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By Johannes Helmold

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I have heard numerous times how writers—be it amateurs or professionals—talk about the principles of organization of their work. I was surprised how people sometimes state something like, “Inspiration is a justification for laziness; when I need to write, I sit in my chair, and don’t get up unless I write five pages.” Or, what is as peculiar, they can say, “I set a daily limit for myself, and stick to it no matter what.” Personally, I don’t find such approaches effective.

Some people can actually write in any circumstance; they literally make their minds work on writing, similar to a sculptor who carves a stone. A stone in this example is a mass of thoughts and ideas about the composition, and the process of carving is equal to writing, when an author shapes their thoughts out, filtrates and organizes them. But let’s be honest: how many of us can make themselves write? I am not talking about some mediocre high school essay, but about high quality academic or creative writing.

Usually, when I try to force myself to write, I start producing some kind of weird literary cadavers. Dialogues look unnatural, language becomes stiff, and the entire composition creates an impression of an artificially-constructed odd job. I am pretty sure that it’s not only for my case, but for many other writers who either write on a daily basis, or just try to stimulate their productivity through forcing themselves to write.

Perhaps, I am a romantic person, but I believe in old-fashioned inspiration. I remember plenty of moments when thoughts simply poured out of me, and seemed to self-arrange into sentences, paragraphs, articles, or chapters. In such moments, I could easily write a dozen of pages without any significant effort. And though such writing still required further editing and proofreading, inspiration was a much more powerful and effective boost then a disciplined, but pointless daily sitting at the computer.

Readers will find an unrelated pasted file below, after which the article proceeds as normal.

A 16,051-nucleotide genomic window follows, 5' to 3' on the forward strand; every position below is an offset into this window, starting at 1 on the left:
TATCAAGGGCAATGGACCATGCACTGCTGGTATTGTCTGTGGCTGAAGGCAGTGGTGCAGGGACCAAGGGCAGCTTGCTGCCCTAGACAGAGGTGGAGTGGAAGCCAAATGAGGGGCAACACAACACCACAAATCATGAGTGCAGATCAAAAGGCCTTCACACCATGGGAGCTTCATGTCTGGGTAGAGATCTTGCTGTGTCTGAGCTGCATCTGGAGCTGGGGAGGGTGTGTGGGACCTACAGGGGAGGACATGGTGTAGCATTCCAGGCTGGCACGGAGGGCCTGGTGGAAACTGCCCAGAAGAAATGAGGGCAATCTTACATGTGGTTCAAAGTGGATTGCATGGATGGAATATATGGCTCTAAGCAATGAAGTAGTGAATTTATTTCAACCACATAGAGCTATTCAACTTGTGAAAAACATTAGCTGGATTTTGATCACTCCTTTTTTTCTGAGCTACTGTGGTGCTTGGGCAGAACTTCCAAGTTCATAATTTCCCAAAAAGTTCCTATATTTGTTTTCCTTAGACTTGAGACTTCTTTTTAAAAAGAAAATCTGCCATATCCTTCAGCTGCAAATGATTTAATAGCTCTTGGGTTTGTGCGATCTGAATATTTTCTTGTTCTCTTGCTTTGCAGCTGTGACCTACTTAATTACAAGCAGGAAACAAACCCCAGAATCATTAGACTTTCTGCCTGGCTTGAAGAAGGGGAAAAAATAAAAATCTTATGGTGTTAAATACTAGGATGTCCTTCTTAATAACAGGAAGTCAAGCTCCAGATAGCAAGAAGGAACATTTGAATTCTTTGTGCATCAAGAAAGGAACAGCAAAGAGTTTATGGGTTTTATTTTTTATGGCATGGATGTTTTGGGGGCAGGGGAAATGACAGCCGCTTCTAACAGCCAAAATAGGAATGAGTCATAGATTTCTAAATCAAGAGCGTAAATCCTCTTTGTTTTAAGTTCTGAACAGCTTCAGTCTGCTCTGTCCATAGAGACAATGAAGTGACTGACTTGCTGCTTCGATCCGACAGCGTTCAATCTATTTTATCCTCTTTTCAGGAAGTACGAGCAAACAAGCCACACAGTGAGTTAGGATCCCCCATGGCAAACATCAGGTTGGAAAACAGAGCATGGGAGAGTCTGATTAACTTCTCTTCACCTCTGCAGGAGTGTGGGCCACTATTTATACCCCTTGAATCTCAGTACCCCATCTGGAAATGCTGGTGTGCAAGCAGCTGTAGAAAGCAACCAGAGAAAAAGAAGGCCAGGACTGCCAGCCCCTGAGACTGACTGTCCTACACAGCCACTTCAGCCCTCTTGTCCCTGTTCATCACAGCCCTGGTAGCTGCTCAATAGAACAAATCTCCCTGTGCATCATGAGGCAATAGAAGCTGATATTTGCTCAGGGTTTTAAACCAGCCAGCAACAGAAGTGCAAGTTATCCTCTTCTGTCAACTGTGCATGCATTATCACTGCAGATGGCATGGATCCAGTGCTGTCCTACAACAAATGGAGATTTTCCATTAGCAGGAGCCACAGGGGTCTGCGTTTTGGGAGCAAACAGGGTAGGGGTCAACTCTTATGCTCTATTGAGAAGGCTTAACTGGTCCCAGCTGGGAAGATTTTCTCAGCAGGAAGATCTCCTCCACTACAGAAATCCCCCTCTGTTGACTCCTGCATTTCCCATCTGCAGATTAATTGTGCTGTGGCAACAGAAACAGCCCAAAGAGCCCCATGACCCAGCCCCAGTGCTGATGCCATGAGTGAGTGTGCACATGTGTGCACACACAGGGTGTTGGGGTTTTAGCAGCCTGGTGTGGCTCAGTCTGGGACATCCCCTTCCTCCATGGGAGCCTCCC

So, instead of forcing myself, I started to cultivate my inspiration. I figured out what makes me feel good—items, events, people, music—and surrounded myself with it. Japanese traditional gagaku music? Perfect. Solitude? Just fine. Walking around the city with no particular purpose? Okay. Reading my favorite books aloud to my wife? Great.

What you feed your mind with will go out in a digested way. Since it’s probably not a pleasant metaphor, I’ll paraphrase it with a well-known saying: what goes around, comes around. Spend a week watching TV in the evening and lying on a sofa—and, most likely, you’ll create nothing better than a pointless Facebook post. But the more impressions you consume—real impressions, not those surrogates on the Internet or on TV—the more inspired you will feel. One day you will feel an urge to write down thoughts that used to seem trivial before—and you will do it in a brand new way.

That’s how inspiration works. Cultivate it, grow it, and when the time comes, you will feast on its ripe fruit.

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